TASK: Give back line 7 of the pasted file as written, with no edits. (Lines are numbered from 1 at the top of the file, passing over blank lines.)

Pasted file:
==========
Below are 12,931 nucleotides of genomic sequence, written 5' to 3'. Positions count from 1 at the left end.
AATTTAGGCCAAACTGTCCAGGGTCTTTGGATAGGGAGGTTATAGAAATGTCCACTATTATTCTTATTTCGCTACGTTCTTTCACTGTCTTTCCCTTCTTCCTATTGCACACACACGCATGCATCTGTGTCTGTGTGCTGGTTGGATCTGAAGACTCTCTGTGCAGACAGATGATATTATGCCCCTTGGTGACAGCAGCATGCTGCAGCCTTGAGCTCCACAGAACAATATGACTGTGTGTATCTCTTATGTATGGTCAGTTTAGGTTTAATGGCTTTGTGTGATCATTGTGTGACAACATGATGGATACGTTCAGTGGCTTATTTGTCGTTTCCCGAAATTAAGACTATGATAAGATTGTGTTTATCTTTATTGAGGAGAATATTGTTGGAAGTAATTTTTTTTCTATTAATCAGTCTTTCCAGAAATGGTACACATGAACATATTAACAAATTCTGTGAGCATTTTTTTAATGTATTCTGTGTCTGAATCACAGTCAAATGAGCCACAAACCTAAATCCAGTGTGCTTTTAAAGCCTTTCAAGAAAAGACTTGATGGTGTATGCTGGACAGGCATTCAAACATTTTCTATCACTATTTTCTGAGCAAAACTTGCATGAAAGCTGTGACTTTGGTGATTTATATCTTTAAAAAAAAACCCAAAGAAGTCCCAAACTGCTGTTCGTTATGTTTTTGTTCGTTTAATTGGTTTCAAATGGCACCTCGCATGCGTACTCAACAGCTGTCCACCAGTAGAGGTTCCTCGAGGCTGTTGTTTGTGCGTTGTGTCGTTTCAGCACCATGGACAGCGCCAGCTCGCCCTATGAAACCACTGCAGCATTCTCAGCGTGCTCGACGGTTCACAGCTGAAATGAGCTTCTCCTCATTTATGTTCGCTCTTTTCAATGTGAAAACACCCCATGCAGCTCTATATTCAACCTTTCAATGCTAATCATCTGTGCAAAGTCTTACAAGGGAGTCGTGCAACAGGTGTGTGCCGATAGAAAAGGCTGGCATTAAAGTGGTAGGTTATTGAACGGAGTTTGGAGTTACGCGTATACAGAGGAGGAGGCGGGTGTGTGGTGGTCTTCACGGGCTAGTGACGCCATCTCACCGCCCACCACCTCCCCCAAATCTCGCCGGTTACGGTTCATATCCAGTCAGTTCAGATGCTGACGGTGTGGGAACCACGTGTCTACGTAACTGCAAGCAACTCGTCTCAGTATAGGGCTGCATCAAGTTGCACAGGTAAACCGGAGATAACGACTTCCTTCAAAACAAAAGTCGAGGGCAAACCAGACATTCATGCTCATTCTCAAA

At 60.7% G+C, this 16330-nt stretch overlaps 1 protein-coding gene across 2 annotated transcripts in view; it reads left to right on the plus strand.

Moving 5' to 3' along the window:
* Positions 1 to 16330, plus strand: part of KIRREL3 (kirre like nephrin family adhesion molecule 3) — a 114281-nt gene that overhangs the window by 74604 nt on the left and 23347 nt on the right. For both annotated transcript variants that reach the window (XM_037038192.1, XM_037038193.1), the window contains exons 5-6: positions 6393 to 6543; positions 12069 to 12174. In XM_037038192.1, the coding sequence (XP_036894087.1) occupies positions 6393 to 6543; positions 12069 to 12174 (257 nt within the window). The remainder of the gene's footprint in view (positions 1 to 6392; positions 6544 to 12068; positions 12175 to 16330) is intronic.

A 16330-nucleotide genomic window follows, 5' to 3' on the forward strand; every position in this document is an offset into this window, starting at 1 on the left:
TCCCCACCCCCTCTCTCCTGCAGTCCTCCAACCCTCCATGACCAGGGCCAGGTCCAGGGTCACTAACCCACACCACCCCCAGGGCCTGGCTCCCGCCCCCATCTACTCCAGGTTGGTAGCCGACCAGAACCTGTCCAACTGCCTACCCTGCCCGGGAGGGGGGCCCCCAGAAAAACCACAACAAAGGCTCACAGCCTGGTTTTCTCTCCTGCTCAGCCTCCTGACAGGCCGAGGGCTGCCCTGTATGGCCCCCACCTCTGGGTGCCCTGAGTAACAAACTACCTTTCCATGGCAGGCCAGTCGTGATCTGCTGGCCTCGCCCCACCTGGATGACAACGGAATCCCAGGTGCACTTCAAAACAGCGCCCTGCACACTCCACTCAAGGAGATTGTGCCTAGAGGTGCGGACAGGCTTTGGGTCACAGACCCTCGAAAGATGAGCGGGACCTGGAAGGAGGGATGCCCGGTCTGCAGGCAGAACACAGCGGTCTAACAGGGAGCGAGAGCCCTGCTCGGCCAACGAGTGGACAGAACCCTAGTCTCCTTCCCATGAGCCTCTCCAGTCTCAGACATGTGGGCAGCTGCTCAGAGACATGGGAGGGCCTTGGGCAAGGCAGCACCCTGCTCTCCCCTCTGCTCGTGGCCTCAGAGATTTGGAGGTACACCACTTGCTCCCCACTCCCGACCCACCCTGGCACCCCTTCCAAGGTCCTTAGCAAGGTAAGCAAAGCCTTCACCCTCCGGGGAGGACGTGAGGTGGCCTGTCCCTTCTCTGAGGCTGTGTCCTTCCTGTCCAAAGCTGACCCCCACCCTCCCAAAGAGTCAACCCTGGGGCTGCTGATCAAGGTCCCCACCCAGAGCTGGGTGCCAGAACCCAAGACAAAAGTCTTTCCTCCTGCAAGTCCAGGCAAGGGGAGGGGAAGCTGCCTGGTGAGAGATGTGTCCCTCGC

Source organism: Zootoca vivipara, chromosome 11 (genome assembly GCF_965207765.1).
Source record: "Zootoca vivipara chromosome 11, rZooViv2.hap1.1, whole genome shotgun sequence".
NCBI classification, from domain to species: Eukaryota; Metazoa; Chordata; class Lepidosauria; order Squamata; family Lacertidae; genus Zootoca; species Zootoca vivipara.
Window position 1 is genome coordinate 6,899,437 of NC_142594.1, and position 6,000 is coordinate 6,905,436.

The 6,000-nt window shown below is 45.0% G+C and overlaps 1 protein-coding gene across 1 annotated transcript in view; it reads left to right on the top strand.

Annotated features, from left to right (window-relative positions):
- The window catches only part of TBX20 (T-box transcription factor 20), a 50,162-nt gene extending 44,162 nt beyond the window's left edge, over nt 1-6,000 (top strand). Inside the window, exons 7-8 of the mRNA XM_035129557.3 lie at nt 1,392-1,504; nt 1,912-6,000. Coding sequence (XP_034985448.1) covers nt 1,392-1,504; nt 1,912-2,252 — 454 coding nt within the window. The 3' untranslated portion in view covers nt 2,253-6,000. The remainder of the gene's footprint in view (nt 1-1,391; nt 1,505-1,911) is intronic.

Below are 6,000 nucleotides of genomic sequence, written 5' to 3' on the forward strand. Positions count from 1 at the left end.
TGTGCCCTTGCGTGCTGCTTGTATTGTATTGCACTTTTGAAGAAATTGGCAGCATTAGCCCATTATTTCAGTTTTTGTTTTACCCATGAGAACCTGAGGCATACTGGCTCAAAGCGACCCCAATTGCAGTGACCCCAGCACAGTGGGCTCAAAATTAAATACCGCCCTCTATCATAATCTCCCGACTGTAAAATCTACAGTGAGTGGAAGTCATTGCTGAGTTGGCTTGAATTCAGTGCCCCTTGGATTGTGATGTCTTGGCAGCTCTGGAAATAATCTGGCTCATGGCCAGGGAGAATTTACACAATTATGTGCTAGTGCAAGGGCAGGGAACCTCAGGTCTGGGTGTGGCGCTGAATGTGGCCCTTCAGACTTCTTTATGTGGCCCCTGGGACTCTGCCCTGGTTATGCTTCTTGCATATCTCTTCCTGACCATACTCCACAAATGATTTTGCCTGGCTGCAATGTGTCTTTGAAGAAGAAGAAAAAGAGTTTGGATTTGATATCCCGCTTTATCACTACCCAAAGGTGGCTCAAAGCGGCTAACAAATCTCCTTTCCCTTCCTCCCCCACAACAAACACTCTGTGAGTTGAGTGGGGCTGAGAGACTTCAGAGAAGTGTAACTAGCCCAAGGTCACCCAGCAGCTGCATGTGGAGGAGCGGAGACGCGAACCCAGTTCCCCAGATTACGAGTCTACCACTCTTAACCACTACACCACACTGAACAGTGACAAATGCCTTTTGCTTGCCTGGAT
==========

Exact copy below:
TCCCCACCCCCTCTCTCCTGCAGTCCTCCAACCCTCCATGACCAGGGCCAGGTCCAGGGTCACTAACCCACACCACCCCCAGGGCCTGGCTCCCGCCCCCATCTACTCCAGGTTGGTAGCCGACCAGAACCTGTCCAACTGCCTACCCTGCCCGGGAGGGGGGCCCCCAGAAAAACCACAACAAAGGCTCACAGCCTGGTTTTCTCTCCTGCTCAGCCTCCTGACAGGCCGAGGGCTGCCCTGTATGGCCCCCACCTCTGGGTGCCCTGAGTAACAAACTACCTTTCCATGGCAGGCCAGTCGTGATCTGCTGGCCTCGCCCCACCTGGATGACAACGGAATCCCAGGTGCACTTCAAAACAGCGCCCTGCACACTCCACTCAAGGAGATTGTGCCTAGAGGTGCGGACAGGCTTTGGGTCACAGACCCTCGAAAGATGAGCGGGACCTGGAAGGAGGGATGCCCGGTCTGCAGGCAGAACACAGCGGTCTAACAGGGAGCGAGAGCCCTGCTCGGCCAACGAGTGGACAGAACCCTAGTCTCCTTCCCATGAGCCTCTCCAGTCTCAGACATGTGGGCAGCTGCTCAGAGACATGGGAGGGCCTTGGGCAAGGCAGCACCCTGCTCTCCCCTCTGCTCGTGGCCTCAGAGATTTGGAGGTACACCACTTGCTCCCCACTCCCGACCCACCCTGGCACCCCTTCCAAGGTCCTTAGCAAGGTAAGCAAAGCCTTCACCCTCCGGGGAGGACGTGAGGTGGCCTGTCCCTTCTCTGAGGCTGTGTCCTTCCTGTCCAAAGCTGACCCCCACCCTCCCAAAGAGTCAACCCTGGGGCTGCTGATCAAGGTCCCCACCCAGAGCTGGGTGCCAGAACCCAAGACAAAAGTCTTTCCTCCTGCAAGTCCAGGCAAGGGGAGGGGAAGCTGCCTGGTGAGAGATGTGTCCCTCGC